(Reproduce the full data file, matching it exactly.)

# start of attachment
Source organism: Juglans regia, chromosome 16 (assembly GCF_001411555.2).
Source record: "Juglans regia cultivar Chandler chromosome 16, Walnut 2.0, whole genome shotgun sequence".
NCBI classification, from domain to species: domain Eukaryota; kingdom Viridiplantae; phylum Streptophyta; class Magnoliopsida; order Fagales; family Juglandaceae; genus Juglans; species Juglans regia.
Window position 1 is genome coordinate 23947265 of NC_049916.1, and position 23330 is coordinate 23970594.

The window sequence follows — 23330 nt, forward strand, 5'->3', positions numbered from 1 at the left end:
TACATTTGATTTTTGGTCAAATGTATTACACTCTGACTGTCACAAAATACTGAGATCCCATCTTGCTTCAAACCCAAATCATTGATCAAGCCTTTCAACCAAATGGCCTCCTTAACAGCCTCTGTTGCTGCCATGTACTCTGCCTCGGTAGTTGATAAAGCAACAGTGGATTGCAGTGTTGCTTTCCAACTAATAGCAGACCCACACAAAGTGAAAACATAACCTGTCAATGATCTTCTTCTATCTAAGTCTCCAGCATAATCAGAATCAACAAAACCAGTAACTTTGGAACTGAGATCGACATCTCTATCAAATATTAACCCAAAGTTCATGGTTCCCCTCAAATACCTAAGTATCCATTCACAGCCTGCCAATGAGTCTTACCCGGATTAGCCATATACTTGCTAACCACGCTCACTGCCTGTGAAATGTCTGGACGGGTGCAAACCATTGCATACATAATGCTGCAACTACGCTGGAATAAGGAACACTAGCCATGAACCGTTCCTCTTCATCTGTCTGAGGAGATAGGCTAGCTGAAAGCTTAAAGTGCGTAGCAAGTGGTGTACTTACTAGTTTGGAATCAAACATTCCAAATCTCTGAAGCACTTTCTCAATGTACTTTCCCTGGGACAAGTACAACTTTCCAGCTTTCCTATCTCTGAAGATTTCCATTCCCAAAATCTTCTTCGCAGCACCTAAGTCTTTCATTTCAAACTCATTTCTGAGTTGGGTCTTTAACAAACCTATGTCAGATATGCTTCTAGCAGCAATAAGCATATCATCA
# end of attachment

Source organism: Juglans regia, chromosome 16 (assembly GCF_001411555.2).
Source record: "Juglans regia cultivar Chandler chromosome 16, Walnut 2.0, whole genome shotgun sequence".
NCBI classification, from domain to species: domain Eukaryota; kingdom Viridiplantae; phylum Streptophyta; class Magnoliopsida; order Fagales; family Juglandaceae; genus Juglans; species Juglans regia.
Window position 1 is genome coordinate 23947265 of NC_049916.1, and position 23330 is coordinate 23970594.

The window sequence follows — 23330 nt, forward strand, 5'->3', positions numbered from 1 at the left end:
TACATTTGATTTTTGGTCAAATGTATTACACTCTGACTGTCACAAAATACTGAGATCCCATCTTGCTTCAAACCCAAATCATTGATCAAGCCTTTCAACCAAATGGCCTCCTTAACAGCCTCTGTTGCTGCCATGTACTCTGCCTCGGTAGTTGATAAAGCAACAGTGGATTGCAGTGTTGCTTTCCAACTAATAGCAGACCCACACAAAGTGAAAACATAACCTGTCAATGATCTTCTTCTATCTAAGTCTCCAGCATAATCAGAATCAACAAAACCAGTAACTTTGGAACTGAGATCGACATCTCTATCAAATATTAACCCAAAGTTCATGGTTCCCCTCAAATACCTAAGTATCCATTCACAGCCTGCCAATGAGTCTTACCCGGATTAGCCATATACTTGCTAACCACGCTCACTGCCTGTGAAATGTCTGGACGGGTGCAAACCATTGCATACATAATGCTGCAACTACGCTGGAATAAGGAACACTAGCCATGAACCGTTCCTCTTCATCTGTCTGAGGAGATAGGCTAGCTGAAAGCTTAAAGTGCGTAGCAAGTGGTGTACTTACTAGTTTGGAATCAAACATTCCAAATCTCTGAAGCACTTTCTCAATGTACTTTCCCTGGGACAAGTACAACTTTCCAGCTTTCCTATCTCTGAAGATTTCCATTCCCAAAATCTTCTTCGCAGCACCTAAGTCTTTCATTTCAAACTCATTTCTGAGTTGGGTCTTTAACAAACCTATGTCAGATATGCTTCTAGCAGCAATAAGCATATCATCA